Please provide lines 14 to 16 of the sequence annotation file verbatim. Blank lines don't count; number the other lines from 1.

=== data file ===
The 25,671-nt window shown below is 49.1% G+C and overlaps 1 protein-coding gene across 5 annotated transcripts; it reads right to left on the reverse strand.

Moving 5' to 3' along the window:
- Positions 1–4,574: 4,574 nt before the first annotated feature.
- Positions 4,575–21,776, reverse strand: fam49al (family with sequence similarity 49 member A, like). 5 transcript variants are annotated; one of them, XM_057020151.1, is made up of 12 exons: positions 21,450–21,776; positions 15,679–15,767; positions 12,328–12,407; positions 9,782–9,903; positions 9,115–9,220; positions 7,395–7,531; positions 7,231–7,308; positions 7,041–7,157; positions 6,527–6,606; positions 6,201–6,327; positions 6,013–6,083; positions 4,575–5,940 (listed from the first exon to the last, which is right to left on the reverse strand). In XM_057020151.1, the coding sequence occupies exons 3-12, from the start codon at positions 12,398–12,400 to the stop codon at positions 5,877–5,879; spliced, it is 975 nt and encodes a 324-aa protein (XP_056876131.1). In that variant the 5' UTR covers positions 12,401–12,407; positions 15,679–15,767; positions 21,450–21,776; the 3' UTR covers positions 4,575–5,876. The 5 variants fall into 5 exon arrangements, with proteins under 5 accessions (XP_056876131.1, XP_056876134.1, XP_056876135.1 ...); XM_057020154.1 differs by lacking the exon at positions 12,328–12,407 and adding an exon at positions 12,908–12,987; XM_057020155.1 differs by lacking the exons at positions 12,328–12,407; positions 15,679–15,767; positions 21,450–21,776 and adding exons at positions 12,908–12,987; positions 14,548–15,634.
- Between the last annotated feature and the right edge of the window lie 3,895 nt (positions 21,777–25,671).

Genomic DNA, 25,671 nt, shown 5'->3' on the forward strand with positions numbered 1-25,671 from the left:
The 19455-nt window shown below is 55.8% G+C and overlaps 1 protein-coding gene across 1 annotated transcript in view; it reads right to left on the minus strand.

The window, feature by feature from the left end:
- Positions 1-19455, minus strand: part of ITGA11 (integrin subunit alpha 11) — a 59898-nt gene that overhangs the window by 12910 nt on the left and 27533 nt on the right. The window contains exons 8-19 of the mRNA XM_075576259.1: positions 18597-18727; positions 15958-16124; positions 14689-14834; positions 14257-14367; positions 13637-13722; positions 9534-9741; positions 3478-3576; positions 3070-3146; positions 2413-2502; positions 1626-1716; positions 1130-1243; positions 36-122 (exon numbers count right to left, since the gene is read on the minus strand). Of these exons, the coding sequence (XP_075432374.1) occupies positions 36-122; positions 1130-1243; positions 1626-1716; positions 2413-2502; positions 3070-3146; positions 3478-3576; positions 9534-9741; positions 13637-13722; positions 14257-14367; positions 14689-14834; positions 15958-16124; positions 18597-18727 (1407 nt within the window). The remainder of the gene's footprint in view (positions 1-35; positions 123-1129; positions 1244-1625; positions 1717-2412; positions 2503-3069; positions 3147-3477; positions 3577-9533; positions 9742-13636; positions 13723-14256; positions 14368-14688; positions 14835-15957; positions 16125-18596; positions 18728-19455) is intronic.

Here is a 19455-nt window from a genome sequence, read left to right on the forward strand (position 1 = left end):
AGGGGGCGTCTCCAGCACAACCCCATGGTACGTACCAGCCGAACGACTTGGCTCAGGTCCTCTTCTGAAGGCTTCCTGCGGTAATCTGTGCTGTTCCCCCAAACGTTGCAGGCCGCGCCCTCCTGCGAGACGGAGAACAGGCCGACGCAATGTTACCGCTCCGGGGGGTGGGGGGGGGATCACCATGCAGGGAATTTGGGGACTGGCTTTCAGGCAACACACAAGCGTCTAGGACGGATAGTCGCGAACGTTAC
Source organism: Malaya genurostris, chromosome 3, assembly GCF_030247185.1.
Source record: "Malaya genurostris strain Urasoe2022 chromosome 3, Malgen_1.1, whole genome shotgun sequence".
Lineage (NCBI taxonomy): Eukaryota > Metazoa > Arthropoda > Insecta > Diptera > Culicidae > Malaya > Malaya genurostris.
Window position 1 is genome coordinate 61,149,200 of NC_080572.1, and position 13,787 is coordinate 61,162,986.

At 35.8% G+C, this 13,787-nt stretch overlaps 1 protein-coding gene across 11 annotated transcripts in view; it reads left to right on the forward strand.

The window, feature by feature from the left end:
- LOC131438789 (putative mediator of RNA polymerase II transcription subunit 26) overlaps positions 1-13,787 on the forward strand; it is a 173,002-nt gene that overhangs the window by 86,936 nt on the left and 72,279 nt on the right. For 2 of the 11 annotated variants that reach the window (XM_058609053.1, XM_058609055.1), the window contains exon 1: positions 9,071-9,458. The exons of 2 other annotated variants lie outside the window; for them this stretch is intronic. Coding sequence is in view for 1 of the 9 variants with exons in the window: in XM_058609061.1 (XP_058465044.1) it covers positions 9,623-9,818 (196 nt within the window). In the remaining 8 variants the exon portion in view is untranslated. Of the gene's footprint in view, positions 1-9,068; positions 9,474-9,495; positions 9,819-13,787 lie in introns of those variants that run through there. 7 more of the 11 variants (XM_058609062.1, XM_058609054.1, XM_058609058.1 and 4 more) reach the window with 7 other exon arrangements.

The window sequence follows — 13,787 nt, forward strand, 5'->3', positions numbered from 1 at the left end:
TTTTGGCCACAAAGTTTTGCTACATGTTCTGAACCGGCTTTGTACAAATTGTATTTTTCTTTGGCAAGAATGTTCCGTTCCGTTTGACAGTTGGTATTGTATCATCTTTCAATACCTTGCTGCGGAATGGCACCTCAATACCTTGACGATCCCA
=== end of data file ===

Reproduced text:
Lineage (NCBI taxonomy): Eukaryota > Metazoa > Arthropoda > Insecta > Diptera > Culicidae > Malaya > Malaya genurostris.
Window position 1 is genome coordinate 61,149,200 of NC_080572.1, and position 13,787 is coordinate 61,162,986.

At 35.8% G+C, this 13,787-nt stretch overlaps 1 protein-coding gene across 11 annotated transcripts in view; it reads left to right on the forward strand.